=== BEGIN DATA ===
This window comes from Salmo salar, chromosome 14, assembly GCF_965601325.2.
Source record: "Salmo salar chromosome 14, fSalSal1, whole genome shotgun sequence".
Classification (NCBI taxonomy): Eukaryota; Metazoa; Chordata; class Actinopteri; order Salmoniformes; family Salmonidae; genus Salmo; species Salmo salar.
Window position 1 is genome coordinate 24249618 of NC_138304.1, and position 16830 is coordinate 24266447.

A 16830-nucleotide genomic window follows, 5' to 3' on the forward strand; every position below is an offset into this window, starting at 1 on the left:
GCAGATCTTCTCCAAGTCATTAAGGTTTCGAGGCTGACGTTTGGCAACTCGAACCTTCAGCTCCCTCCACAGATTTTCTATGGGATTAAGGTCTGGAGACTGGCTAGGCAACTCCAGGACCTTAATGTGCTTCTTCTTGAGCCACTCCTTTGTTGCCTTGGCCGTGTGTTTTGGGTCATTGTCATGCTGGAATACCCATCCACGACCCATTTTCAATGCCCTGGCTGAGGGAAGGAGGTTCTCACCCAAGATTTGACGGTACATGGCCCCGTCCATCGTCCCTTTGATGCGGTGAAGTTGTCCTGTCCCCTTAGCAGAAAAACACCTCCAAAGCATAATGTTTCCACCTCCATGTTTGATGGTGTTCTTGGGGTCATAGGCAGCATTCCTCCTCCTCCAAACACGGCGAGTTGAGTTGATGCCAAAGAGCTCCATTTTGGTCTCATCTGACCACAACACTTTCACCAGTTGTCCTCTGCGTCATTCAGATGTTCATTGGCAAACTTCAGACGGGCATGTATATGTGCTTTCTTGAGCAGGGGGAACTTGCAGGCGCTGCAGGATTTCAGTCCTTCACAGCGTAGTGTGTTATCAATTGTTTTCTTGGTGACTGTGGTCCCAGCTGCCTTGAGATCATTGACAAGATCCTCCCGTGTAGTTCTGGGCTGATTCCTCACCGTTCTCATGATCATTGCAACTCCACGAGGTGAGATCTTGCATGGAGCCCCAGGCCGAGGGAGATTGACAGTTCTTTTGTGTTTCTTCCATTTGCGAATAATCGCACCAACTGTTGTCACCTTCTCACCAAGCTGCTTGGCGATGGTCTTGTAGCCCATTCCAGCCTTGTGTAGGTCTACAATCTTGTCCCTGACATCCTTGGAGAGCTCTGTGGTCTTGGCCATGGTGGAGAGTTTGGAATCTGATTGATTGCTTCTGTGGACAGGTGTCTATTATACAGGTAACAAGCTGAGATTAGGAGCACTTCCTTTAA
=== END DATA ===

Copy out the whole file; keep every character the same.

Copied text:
This window comes from Salmo salar, chromosome 14, assembly GCF_965601325.2.
Source record: "Salmo salar chromosome 14, fSalSal1, whole genome shotgun sequence".
Classification (NCBI taxonomy): Eukaryota; Metazoa; Chordata; class Actinopteri; order Salmoniformes; family Salmonidae; genus Salmo; species Salmo salar.
Window position 1 is genome coordinate 24249618 of NC_138304.1, and position 16830 is coordinate 24266447.

A 16830-nucleotide genomic window follows, 5' to 3' on the forward strand; every position below is an offset into this window, starting at 1 on the left:
GCAGATCTTCTCCAAGTCATTAAGGTTTCGAGGCTGACGTTTGGCAACTCGAACCTTCAGCTCCCTCCACAGATTTTCTATGGGATTAAGGTCTGGAGACTGGCTAGGCAACTCCAGGACCTTAATGTGCTTCTTCTTGAGCCACTCCTTTGTTGCCTTGGCCGTGTGTTTTGGGTCATTGTCATGCTGGAATACCCATCCACGACCCATTTTCAATGCCCTGGCTGAGGGAAGGAGGTTCTCACCCAAGATTTGACGGTACATGGCCCCGTCCATCGTCCCTTTGATGCGGTGAAGTTGTCCTGTCCCCTTAGCAGAAAAACACCTCCAAAGCATAATGTTTCCACCTCCATGTTTGATGGTGTTCTTGGGGTCATAGGCAGCATTCCTCCTCCTCCAAACACGGCGAGTTGAGTTGATGCCAAAGAGCTCCATTTTGGTCTCATCTGACCACAACACTTTCACCAGTTGTCCTCTGCGTCATTCAGATGTTCATTGGCAAACTTCAGACGGGCATGTATATGTGCTTTCTTGAGCAGGGGGAACTTGCAGGCGCTGCAGGATTTCAGTCCTTCACAGCGTAGTGTGTTATCAATTGTTTTCTTGGTGACTGTGGTCCCAGCTGCCTTGAGATCATTGACAAGATCCTCCCGTGTAGTTCTGGGCTGATTCCTCACCGTTCTCATGATCATTGCAACTCCACGAGGTGAGATCTTGCATGGAGCCCCAGGCCGAGGGAGATTGACAGTTCTTTTGTGTTTCTTCCATTTGCGAATAATCGCACCAACTGTTGTCACCTTCTCACCAAGCTGCTTGGCGATGGTCTTGTAGCCCATTCCAGCCTTGTGTAGGTCTACAATCTTGTCCCTGACATCCTTGGAGAGCTCTGTGGTCTTGGCCATGGTGGAGAGTTTGGAATCTGATTGATTGCTTCTGTGGACAGGTGTCTATTATACAGGTAACAAGCTGAGATTAGGAGCACTTCCTTTAA